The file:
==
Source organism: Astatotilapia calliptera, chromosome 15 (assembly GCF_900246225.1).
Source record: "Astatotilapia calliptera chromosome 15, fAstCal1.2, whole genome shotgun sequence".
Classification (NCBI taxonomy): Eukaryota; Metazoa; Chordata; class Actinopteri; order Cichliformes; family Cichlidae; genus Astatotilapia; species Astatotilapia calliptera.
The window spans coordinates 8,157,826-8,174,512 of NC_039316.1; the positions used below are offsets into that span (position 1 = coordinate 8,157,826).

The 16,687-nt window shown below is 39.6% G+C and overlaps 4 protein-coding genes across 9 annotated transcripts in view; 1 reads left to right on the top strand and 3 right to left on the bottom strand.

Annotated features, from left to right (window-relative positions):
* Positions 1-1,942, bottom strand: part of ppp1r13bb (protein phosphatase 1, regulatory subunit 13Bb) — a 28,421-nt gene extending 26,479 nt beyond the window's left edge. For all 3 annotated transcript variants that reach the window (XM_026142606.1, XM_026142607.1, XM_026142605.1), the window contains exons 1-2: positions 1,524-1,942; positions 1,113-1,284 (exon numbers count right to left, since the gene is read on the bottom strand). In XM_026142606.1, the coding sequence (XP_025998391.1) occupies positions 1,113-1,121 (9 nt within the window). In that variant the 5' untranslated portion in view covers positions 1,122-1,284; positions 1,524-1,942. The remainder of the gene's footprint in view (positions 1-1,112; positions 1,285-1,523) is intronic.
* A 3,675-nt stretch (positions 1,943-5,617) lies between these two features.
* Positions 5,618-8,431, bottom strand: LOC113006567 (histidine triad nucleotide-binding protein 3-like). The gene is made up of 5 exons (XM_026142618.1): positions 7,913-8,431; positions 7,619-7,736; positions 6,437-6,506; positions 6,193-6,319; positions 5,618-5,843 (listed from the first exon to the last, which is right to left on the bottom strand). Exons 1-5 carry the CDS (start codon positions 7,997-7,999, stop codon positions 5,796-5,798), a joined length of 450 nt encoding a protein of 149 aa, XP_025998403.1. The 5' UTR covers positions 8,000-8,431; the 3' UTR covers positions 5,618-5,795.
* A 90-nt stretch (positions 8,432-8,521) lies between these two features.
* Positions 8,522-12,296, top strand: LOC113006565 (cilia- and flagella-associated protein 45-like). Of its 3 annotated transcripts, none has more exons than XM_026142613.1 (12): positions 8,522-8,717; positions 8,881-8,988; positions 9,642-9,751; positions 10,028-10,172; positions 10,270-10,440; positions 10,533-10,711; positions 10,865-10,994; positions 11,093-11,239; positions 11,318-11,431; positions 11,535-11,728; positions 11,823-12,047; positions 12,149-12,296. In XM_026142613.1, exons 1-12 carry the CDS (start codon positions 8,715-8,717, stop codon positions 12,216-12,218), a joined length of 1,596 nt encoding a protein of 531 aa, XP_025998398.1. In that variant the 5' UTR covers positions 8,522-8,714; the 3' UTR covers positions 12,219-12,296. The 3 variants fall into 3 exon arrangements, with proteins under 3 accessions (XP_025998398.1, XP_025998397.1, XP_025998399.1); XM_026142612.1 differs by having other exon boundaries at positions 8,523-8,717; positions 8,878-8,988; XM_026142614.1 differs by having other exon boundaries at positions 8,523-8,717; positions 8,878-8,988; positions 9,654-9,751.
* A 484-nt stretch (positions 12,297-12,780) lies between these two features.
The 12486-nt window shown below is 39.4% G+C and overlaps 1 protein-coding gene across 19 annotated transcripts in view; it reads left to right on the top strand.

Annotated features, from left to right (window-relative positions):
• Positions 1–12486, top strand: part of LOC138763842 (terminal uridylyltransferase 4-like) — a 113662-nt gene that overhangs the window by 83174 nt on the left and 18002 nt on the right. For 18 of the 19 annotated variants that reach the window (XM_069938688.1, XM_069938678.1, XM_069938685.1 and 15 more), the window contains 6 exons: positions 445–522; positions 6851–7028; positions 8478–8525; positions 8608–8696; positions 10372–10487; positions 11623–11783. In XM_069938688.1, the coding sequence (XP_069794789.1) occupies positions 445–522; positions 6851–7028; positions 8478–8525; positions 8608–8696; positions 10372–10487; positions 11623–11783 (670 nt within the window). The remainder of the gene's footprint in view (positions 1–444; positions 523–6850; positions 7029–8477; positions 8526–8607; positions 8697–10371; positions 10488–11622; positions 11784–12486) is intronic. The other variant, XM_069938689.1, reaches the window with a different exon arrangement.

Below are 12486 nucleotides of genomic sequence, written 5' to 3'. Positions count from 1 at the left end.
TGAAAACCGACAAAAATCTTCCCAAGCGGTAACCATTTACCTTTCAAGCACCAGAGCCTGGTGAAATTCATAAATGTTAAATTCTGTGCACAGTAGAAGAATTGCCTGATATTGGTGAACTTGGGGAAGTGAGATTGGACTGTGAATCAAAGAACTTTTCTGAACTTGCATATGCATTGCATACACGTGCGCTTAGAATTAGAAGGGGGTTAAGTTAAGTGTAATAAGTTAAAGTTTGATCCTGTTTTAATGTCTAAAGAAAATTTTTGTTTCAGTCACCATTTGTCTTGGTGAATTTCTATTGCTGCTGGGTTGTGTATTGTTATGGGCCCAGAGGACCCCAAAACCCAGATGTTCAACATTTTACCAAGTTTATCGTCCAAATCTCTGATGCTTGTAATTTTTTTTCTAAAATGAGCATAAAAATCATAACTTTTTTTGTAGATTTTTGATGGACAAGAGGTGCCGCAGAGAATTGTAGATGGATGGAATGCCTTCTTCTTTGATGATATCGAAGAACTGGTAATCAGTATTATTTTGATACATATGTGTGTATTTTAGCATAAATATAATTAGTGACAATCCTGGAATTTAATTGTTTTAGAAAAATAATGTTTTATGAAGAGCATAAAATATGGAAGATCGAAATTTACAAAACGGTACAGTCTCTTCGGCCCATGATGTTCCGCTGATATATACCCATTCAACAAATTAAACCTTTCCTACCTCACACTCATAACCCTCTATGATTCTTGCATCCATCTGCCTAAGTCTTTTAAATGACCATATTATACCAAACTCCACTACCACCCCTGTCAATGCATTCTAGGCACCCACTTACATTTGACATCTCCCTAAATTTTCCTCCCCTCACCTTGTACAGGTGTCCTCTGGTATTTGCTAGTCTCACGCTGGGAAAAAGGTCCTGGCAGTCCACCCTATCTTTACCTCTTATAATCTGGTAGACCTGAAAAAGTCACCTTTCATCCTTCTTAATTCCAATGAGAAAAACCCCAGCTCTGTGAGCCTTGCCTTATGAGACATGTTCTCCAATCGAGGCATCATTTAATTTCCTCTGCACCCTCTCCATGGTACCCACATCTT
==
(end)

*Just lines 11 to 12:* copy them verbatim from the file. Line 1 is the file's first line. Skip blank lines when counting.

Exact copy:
* Positions 8,522-12,296, top strand: LOC113006565 (cilia- and flagella-associated protein 45-like). Of its 3 annotated transcripts, none has more exons than XM_026142613.1 (12): positions 8,522-8,717; positions 8,881-8,988; positions 9,642-9,751; positions 10,028-10,172; positions 10,270-10,440; positions 10,533-10,711; positions 10,865-10,994; positions 11,093-11,239; positions 11,318-11,431; positions 11,535-11,728; positions 11,823-12,047; positions 12,149-12,296. In XM_026142613.1, exons 1-12 carry the CDS (start codon positions 8,715-8,717, stop codon positions 12,216-12,218), a joined length of 1,596 nt encoding a protein of 531 aa, XP_025998398.1. In that variant the 5' UTR covers positions 8,522-8,714; the 3' UTR covers positions 12,219-12,296. The 3 variants fall into 3 exon arrangements, with proteins under 3 accessions (XP_025998398.1, XP_025998397.1, XP_025998399.1); XM_026142612.1 differs by having other exon boundaries at positions 8,523-8,717; positions 8,878-8,988; XM_026142614.1 differs by having other exon boundaries at positions 8,523-8,717; positions 8,878-8,988; positions 9,654-9,751.
* A 484-nt stretch (positions 12,297-12,780) lies between these two features.